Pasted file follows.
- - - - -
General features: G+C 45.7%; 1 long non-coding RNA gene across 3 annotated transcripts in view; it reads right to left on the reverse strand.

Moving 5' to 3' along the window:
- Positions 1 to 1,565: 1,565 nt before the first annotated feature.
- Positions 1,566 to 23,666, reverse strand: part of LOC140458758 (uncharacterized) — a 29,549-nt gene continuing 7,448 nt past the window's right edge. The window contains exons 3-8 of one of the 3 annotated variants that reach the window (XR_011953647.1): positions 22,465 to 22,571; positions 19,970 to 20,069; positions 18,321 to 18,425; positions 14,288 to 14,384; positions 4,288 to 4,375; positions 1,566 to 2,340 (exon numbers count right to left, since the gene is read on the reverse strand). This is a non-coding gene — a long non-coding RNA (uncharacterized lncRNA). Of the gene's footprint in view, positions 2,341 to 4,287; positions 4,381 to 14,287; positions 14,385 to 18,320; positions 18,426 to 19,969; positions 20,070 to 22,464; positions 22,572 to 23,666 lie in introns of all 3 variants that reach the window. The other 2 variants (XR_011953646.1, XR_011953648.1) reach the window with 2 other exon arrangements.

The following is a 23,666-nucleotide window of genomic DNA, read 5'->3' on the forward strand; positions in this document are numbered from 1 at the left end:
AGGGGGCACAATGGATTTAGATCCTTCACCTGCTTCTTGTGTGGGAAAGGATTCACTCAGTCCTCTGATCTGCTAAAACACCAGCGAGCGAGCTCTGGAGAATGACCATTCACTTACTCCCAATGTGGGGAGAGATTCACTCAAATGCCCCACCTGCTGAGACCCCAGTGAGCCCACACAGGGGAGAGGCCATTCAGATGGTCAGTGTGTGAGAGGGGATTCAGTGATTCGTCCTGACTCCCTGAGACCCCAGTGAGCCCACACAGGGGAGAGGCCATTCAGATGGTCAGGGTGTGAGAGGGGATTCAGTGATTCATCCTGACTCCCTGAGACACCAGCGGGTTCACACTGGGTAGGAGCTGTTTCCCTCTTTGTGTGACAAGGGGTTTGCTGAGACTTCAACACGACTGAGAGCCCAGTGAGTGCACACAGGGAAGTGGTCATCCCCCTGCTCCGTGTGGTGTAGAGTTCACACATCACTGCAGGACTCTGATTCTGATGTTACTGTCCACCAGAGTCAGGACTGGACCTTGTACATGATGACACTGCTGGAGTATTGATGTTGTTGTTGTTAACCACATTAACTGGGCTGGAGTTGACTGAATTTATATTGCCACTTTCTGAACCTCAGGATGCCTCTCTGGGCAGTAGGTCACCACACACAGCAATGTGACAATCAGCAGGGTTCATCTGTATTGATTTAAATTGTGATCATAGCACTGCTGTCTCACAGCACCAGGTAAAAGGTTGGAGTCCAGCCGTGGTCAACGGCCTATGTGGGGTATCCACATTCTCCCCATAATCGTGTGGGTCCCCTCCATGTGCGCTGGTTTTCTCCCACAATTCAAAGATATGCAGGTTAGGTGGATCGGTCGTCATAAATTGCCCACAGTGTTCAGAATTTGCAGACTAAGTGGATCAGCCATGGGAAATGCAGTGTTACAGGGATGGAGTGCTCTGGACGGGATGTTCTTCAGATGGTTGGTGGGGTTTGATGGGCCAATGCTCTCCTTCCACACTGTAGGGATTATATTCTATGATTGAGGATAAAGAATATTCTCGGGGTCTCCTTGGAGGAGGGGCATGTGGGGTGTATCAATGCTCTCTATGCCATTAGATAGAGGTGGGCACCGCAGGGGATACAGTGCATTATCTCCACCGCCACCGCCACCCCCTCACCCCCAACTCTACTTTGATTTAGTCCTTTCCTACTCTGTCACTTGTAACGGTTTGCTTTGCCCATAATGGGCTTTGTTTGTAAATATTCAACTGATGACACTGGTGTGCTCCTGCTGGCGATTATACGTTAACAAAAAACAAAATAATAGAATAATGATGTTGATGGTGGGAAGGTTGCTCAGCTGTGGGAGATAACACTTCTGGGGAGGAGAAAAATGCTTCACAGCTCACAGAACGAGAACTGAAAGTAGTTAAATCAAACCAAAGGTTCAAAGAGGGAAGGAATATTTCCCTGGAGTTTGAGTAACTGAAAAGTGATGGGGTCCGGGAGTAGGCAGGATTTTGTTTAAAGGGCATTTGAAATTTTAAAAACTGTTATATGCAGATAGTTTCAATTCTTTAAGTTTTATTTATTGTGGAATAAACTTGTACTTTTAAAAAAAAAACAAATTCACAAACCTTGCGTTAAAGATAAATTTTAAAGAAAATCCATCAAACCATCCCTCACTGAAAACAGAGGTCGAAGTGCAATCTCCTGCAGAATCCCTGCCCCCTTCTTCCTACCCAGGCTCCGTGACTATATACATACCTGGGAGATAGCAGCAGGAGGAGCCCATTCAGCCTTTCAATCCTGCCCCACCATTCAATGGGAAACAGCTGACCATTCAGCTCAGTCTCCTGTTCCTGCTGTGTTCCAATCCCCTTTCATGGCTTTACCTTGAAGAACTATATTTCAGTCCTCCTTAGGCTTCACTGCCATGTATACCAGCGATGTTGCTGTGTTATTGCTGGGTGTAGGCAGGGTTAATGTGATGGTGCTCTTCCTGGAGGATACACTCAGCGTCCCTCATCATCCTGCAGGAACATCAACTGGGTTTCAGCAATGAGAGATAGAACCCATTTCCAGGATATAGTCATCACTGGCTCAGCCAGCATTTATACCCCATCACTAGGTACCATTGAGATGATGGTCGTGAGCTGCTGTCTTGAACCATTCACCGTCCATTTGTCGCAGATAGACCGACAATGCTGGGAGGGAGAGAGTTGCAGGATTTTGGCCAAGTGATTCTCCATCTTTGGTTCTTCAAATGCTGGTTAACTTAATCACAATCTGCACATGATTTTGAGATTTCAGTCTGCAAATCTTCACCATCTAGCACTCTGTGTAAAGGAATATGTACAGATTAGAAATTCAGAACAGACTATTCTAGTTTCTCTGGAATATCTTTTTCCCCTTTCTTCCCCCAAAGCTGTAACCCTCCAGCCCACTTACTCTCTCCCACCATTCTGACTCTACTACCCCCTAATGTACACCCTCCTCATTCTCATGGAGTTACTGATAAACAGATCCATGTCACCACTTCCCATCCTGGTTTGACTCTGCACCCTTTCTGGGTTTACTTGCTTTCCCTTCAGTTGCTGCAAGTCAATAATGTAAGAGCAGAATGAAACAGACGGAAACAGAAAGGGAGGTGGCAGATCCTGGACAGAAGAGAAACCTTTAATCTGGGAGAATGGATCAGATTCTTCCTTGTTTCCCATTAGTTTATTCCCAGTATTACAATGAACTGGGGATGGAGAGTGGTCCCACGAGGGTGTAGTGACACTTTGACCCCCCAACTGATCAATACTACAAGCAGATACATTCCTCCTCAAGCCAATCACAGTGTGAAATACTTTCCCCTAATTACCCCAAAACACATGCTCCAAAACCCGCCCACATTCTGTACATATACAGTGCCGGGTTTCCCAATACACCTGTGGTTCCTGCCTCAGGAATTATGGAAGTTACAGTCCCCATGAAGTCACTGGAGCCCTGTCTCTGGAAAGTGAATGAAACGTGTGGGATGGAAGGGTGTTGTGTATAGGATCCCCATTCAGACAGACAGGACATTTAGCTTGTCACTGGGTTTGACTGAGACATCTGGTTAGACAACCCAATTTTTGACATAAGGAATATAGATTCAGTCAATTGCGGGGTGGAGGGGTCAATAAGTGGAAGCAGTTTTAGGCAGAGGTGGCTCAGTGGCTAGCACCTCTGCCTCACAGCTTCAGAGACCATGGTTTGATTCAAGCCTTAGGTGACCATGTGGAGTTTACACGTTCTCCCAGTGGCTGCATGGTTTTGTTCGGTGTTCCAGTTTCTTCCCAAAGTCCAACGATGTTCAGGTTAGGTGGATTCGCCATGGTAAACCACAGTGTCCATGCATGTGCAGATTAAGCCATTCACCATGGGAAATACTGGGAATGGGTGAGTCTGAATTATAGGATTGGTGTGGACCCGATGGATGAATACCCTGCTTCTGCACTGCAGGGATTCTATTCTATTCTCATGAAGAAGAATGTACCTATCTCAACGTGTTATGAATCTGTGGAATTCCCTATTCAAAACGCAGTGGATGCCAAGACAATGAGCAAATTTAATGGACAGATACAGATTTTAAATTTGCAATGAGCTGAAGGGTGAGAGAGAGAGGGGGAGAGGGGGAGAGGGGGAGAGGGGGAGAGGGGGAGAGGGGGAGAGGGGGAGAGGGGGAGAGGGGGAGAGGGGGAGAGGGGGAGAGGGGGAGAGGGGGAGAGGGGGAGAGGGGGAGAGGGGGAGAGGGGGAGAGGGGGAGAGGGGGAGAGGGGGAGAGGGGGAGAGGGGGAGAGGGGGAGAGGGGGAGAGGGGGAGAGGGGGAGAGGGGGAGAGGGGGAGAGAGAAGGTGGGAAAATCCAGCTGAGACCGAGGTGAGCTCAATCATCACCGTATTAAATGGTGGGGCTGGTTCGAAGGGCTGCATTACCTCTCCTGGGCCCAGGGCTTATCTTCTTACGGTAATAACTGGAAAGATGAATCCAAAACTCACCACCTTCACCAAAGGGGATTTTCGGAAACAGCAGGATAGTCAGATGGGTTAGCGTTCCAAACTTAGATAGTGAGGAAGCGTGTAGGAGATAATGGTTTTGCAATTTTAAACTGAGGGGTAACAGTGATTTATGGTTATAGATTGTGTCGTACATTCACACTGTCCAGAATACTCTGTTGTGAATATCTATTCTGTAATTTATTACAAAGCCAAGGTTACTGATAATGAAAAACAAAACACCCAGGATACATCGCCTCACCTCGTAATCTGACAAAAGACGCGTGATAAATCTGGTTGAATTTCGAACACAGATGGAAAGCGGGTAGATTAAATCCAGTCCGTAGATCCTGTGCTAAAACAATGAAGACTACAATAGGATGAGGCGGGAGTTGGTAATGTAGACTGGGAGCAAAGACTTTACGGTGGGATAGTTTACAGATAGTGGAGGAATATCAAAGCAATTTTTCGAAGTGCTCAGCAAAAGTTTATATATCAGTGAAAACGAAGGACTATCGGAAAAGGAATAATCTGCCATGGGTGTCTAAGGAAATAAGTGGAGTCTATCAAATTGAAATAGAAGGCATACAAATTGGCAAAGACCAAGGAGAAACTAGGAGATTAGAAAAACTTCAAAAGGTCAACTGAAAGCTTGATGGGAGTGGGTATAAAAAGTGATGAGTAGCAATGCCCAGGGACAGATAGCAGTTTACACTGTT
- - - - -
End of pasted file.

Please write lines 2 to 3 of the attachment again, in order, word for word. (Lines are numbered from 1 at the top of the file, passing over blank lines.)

Moving 5' to 3' along the window:
- Positions 1 to 1,565: 1,565 nt before the first annotated feature.